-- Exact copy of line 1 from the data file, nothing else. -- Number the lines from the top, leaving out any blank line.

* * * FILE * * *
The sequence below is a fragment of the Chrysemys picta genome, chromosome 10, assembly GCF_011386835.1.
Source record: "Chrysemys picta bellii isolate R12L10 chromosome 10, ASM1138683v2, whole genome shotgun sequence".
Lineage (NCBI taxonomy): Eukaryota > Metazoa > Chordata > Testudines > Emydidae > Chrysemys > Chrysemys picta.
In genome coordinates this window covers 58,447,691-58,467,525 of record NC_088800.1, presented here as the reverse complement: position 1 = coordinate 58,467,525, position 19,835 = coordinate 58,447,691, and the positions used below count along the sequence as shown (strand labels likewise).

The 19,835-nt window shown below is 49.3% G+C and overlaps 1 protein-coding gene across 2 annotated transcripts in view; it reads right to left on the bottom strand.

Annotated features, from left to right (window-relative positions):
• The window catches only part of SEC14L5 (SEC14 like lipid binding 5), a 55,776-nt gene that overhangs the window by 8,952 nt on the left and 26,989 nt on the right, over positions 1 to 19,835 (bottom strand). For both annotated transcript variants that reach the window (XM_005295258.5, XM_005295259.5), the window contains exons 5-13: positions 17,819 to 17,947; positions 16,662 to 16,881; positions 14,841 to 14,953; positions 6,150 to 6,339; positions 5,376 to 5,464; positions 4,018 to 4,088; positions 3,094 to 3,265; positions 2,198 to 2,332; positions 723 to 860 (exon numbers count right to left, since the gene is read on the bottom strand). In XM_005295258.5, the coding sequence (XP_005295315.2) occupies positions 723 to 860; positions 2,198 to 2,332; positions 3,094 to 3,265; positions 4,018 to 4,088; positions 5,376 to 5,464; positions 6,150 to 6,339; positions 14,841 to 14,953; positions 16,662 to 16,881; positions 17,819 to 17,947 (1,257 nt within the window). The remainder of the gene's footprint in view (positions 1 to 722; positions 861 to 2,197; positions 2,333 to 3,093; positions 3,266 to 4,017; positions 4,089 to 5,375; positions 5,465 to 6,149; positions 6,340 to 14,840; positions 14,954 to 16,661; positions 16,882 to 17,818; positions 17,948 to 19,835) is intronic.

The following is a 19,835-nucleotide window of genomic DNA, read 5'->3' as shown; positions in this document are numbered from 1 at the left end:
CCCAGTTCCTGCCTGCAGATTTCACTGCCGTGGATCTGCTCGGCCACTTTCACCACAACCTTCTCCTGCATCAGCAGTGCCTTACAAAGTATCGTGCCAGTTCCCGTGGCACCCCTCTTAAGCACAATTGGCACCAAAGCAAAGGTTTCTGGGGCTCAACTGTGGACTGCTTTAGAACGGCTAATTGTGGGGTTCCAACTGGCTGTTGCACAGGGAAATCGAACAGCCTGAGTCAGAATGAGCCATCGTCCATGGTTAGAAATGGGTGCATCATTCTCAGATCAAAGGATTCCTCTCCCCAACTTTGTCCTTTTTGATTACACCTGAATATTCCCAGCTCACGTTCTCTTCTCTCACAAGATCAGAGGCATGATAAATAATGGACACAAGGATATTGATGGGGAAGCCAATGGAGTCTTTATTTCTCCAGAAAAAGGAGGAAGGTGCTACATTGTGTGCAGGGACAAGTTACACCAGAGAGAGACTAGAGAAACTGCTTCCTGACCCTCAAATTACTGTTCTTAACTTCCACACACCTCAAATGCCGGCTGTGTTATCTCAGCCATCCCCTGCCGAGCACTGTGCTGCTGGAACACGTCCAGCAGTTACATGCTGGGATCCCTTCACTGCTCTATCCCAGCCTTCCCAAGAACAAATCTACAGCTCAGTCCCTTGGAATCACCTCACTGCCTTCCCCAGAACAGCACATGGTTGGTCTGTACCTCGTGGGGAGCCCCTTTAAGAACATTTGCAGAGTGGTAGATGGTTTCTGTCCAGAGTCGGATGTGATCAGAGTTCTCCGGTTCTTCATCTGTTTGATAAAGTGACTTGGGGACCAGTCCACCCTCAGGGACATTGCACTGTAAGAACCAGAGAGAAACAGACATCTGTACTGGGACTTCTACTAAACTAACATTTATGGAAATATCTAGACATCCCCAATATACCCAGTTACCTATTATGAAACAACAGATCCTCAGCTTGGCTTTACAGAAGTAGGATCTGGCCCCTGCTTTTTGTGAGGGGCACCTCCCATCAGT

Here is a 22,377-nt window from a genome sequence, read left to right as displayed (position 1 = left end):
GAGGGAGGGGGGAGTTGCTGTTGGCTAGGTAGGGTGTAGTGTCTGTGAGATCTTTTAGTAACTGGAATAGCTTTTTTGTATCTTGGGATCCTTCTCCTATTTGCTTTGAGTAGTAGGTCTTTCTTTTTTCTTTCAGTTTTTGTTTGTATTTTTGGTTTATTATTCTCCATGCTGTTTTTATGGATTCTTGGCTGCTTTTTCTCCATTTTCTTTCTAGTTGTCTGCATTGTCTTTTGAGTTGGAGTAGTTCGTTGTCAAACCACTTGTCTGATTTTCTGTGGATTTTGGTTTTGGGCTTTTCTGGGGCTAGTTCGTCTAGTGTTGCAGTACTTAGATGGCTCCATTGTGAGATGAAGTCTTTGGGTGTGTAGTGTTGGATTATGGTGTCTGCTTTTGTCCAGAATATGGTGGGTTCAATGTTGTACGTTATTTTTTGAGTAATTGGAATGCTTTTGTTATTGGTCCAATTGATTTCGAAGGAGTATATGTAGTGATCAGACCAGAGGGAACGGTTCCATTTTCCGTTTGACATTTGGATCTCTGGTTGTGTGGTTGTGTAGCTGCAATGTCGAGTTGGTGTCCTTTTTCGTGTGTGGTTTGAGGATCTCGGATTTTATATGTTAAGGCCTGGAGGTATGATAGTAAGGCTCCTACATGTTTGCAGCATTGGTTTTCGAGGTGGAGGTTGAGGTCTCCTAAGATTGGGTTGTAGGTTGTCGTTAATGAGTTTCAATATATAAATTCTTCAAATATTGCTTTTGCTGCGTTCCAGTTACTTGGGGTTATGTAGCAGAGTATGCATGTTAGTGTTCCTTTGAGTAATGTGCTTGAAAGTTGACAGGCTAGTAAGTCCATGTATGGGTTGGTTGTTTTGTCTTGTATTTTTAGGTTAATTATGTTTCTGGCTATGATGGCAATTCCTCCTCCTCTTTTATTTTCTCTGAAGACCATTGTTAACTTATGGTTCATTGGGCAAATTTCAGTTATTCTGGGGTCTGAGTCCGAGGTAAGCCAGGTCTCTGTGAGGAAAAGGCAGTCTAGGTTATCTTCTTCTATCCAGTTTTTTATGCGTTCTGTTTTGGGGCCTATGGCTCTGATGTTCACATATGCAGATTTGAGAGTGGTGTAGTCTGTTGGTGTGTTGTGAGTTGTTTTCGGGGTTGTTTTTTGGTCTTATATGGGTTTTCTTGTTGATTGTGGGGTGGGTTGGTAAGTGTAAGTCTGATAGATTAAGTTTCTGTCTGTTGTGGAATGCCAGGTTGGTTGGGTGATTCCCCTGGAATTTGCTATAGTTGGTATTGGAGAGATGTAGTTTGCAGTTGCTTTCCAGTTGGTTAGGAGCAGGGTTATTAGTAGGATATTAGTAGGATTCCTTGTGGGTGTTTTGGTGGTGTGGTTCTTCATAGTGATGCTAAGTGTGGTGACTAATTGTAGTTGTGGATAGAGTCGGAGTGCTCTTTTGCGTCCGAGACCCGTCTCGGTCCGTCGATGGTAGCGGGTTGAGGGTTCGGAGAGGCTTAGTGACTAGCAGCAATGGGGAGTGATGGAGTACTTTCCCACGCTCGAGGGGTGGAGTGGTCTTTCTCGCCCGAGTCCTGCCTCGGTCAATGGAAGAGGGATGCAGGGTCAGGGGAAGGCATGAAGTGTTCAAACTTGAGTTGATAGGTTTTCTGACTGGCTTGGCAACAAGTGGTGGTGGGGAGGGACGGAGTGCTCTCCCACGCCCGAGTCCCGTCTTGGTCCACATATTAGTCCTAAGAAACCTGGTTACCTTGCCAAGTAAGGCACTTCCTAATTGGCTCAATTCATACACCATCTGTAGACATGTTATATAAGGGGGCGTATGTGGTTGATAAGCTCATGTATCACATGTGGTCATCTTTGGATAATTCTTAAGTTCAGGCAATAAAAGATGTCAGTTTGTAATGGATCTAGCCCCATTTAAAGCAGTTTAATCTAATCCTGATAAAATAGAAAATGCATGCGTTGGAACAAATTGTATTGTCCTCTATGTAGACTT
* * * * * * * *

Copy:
The sequence below is a fragment of the Chrysemys picta genome, chromosome 10, assembly GCF_011386835.1.